Glaucoma specialist and author Dr. Daniel Laroche is on a mission to eliminate barriers to health care that exist for Black and Brown people. After seeing so many people of color die during the COVID-19 pandemic and over 25 years in medicine, Laroche is spreading his message about the benefits of making health a No. 1 priority.
Laroche, is the director of Glaucoma Services and president of Advanced Eyecare of New York. He primarily deals with eye health to prevent blindness caused by glaucoma, a condition hitting Black people the most.
“Eyesight or human vision is one of the most important senses,” he said “As much as 80% of what we feel comes through our sense of sight. By protecting the eyes, people will reduce the chance of blindness and vision loss while also staying on top of any developing eye diseases, such as glaucoma and cataracts.”
Born in Jamaica, Queens and growing up in Long Island, Laroche said he was inspired to become a doctor because of a Haitian father, who was also an anesthesiologist, and a Canadian mother, who was a nurse. Laroche received his bachelor’s degree from New York University and medical doctorate with honors in research from Weil Cornell University Medical College.
He underwent a medical internship at Montefiore Hospital and completed his ophthalmology residency at the historically Black Howard University Hospital. Throughout his career he’s seen the need for more Black medical professionals and the disparities that exist.
“We need more Black doctors in more Black communities,” Laroche said. “Unfortunately, the major medical institutions were built on a white background. That’s what contributes directly to health care. We need to pay attention to that by investing in building healthcare facilities, training, and moving toward a workforce that’s more diverse.”
In most cases of glaucoma, there is no pain, and the loss of vision occurs slowly. Many people do not even realize it’s happening until they have lost a substantial amount of peripheral vision. Laroche says there is a way to prevent the devastating effects of glaucoma: Don’t skip your eyecare visits.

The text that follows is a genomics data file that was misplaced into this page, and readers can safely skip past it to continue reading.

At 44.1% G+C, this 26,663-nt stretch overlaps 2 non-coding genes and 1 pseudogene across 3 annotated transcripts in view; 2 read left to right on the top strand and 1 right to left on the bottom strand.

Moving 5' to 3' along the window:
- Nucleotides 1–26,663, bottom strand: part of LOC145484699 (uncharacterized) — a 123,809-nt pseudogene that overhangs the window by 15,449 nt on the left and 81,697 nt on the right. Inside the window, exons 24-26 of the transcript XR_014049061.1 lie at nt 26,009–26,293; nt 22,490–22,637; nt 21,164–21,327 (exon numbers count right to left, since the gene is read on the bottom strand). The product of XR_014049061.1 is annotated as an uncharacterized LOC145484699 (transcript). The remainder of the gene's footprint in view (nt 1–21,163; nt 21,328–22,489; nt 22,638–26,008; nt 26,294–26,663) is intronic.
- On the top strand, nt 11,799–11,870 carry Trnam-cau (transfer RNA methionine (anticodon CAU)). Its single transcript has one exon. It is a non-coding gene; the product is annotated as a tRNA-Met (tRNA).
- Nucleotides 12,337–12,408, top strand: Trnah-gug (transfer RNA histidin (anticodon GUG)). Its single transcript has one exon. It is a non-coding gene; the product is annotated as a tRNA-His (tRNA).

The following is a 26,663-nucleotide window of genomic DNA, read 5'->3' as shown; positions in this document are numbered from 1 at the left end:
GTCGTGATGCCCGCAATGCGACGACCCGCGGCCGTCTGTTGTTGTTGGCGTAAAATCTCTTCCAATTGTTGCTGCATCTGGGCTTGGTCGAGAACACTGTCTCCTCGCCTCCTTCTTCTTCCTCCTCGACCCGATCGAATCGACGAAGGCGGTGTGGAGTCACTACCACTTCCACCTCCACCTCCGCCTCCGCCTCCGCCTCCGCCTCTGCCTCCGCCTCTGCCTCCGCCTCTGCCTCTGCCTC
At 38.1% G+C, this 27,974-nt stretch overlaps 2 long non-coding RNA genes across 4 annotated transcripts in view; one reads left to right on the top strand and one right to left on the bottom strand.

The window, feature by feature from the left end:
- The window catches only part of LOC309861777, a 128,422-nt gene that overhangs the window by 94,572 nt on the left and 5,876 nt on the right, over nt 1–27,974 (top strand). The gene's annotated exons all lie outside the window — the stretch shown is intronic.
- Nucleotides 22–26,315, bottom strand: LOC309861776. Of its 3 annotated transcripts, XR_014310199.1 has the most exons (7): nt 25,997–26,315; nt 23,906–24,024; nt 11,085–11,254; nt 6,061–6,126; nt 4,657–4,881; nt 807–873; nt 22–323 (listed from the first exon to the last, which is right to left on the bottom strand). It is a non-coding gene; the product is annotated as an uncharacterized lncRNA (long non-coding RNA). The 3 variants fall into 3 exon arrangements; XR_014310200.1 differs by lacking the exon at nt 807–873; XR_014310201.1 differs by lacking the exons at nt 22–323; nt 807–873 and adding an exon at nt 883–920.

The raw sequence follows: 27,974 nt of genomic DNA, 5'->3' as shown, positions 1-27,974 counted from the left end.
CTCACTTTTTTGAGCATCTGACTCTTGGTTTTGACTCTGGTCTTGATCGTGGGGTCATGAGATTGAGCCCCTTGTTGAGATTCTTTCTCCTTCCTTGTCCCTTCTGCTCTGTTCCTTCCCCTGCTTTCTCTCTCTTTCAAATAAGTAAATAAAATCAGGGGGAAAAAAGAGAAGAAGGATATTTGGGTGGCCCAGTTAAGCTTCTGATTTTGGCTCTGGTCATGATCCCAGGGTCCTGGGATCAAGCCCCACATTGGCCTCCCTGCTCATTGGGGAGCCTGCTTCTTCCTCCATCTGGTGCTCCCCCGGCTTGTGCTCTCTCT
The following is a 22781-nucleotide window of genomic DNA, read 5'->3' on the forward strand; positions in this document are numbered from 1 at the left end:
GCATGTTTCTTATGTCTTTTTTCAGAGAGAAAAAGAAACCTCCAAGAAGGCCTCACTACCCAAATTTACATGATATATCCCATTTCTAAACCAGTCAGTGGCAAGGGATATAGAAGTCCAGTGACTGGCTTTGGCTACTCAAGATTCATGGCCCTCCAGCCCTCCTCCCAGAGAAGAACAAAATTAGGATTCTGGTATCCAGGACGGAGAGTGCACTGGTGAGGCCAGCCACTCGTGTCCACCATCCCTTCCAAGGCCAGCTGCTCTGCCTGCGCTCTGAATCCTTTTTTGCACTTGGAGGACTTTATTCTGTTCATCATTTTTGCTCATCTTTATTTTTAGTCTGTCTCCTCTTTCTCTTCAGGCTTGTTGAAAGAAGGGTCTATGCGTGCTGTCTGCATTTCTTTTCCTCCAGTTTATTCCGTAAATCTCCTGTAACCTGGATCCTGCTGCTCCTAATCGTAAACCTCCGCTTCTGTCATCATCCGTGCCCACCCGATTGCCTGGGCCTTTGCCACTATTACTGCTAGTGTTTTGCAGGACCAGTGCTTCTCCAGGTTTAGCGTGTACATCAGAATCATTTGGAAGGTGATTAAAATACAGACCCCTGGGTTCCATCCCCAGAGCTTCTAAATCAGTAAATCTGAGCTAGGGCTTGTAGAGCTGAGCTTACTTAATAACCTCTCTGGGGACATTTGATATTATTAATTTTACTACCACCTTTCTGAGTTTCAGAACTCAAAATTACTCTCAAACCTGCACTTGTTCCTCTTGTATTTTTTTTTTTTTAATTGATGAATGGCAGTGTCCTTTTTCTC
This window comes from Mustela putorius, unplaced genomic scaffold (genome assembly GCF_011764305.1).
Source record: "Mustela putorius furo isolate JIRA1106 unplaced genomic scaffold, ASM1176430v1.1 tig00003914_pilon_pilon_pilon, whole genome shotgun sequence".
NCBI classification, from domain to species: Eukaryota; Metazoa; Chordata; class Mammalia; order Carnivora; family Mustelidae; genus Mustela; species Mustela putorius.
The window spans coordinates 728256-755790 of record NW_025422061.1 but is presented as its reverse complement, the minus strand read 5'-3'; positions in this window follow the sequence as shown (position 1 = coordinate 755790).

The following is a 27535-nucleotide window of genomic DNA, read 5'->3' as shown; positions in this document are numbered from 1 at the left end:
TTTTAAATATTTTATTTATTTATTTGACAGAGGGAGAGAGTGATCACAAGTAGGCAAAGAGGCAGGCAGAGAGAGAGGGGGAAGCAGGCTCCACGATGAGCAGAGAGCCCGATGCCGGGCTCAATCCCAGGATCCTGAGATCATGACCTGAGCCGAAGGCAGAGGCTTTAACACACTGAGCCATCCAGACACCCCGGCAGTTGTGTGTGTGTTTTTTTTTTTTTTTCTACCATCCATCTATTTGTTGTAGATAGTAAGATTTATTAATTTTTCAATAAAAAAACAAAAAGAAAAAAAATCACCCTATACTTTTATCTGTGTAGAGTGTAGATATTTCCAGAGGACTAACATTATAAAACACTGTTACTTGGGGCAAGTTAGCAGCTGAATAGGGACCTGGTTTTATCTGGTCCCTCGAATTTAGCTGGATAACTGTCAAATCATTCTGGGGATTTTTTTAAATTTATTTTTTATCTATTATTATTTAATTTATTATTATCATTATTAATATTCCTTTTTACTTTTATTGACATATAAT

“It’s very important that African Americans over the age of 40 to get their eyes checked for glaucoma,” he said. “This is a leading cause of preventable blindness. We have new earlier surgical treatments, and we can cure glaucoma in some cases.”
While Laroche works in eye care, he’s also advocating for more Black people to get the COVID-19 vaccine. He said much of the hesitancy is being caused by misinformation.
The COVID-19 pandemic exposed racial health disparities that existed for decades. Black, Hispanic and Native American people are about four times more likely to be hospitalized and nearly three times more likely to die of COVID-19 than white people. African Americans have nearly the lowest rates of vaccination among any ethnic group.
“There is an urgency to spread the message that COVID vaccines are saving lives,” he said. It is critical that people of color get the correct information that these vaccines are making the difference between life and death. However, in the medical community we are seeing the heartbreaking results of the decisions as emergency rooms across the nation are filled to capacity and the death counts rise and all of this could be prevented.”
Along with being a doctor, Laroche is also the author of a young adult book, “How to Become a Successful Black Man,” which educates and empowers young Black boys and men about their history, heritage and legacy. Laroche connects history to the present-day life experiences and challenges of the Black man to instill self-confidence and personal growth to succeed.